Visitors to the site are always welcome during the working parties, so the Friends were particularly pleased to welcome a couple of wonderful guests in the shape of lizards which emerged to say hello. What looked like a male and female (see main image) scampered around, almost indistinguishable from the surrounding grass and wood. Alongside the regular frog appearances, it’s encouraging to see so much ecological diversity on a former industrial site.
Speaking of which, one of our local partners, the Dearne Valley Landscape Partnership together with the Sorby Natural History Society and the Heritage Lottery Fund are preparing a free family Reptile & Amphibian Discovery Day, starting at the Elsecar Visitors’ Centre on Saturday 5th September from 10am-3pm. On Saturday 12th September a Survey and ID session will also be taking place.
History and Heritage – Making Connections
Away from the hands-on volunteer working parties we describe here, a significant amount of work continues off-site, throughout the working week. The Friends Directors continue to raise awareness of the group’s aims, working with partner agencies and seeking support to restore and develop the site, aiming to create new opportunities for local people. An essential part of this work is contact with other community and heritage groups in and around Barnsley and South Yorkshire.
Wombwell Heritage Group – Beedan Collection
On Saturday afternoon the Friends were delighted to welcome another guest (this time very much in human form) in the shape of Joan from Wombwell Heritage Group. The Friends first met Joan and the other members of the Wombwell Heritage Group at the Barnsley History Day in February this year and have kept in touch via our education lead Phil and local historian Christine, the Friends’ Director for Community Engagement and Volunteering.
Joan had brought a wonderful range of materials to present to the Friends, including photographs, notes and articles. It stems from the collections and work of the late George Smales Beedan (1931-2006), a former engineering lecturer at Rother Valley College, Dinnington. Mr Beedan was a noted local mining historian with strong family connections to the area and to the Hemingfield pit itself. His elder brother Maurice Smith Beedan (1922-2003) had been General Manager at Elsecar Main, and in 1980 had guided him to speak to the then head of the South Yorkshire Mines Drainage Unit, Mr Robert Ditchfield (1921-2004) to arrange a visit down the main shaft at Hemingfield in March of that year. We hope to be able to share some of this material via our social media channels (Facebook and Twitter) as well as providing more in-depth analysis in longer articles and discussion on this website.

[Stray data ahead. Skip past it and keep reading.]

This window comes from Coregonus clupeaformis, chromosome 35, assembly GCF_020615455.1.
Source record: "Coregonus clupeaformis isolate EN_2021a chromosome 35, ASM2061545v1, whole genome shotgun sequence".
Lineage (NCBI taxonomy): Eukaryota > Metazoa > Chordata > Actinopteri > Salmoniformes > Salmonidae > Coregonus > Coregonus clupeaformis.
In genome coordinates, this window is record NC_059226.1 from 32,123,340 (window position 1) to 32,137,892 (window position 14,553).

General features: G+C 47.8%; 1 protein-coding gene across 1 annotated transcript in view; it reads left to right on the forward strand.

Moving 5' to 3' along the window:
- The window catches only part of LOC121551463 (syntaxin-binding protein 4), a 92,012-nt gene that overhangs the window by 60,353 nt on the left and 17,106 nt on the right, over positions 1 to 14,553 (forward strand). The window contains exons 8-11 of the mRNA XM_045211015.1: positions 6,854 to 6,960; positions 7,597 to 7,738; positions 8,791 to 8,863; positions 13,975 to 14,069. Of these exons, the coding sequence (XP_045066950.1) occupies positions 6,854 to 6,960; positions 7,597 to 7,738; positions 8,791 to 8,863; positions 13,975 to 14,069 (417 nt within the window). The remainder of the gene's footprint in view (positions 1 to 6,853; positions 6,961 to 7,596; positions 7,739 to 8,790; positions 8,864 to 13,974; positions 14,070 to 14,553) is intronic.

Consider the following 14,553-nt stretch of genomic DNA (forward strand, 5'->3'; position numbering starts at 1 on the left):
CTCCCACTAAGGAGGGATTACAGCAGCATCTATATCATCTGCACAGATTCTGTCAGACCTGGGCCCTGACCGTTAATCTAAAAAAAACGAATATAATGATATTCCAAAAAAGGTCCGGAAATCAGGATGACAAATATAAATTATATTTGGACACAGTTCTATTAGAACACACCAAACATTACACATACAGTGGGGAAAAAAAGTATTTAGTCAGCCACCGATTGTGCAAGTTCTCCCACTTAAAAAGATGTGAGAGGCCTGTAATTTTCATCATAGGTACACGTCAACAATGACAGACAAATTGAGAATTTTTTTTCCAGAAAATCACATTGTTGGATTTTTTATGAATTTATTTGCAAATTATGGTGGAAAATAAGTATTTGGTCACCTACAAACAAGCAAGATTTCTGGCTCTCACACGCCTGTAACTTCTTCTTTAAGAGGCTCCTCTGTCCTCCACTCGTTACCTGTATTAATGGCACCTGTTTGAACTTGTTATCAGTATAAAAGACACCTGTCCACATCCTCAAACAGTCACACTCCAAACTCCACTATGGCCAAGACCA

Sunday session – Oral histories
With an embarrassment of documentary riches on Saturday, we were honoured to receive two very special guests on Sunday morning when Directors Christine and Steve welcomed Bryan and his mother Josephine on site. Steve and Christine have begun the work of gathering oral histories relating to the local area and the working life of the pit. They plan to do this through recorded interviews that seek to capture the memories of family, social and working lives in the valley over the last half century and beyond.
Our visitors brought with them unique insights into life in Elsecar in the twentieth century. They are a family with very strong connections to Elsecar, its pits and park. Bryan grew up in the shadow of the Newcomen Engine and Josephine shared her memories of Elsecar. Bryan kindly showed us a momento of a tragic yet remarkable event at Hemingfield Colliery in December 1940 – one of several events which we hope to document more fully, and bring to a wider audience in the near future. We are extremely grateful.
Sharing stories of the past goes hand-in-hand with discussions on the future possibilities of the site, and today’s conversations were no different, with animated exchanges on how the Friends might be able to take forward their plans to bring the site back to life, and ensure it continues to be used for the benefit of the local community. We look forward to keeping in touch with our friends and supporters.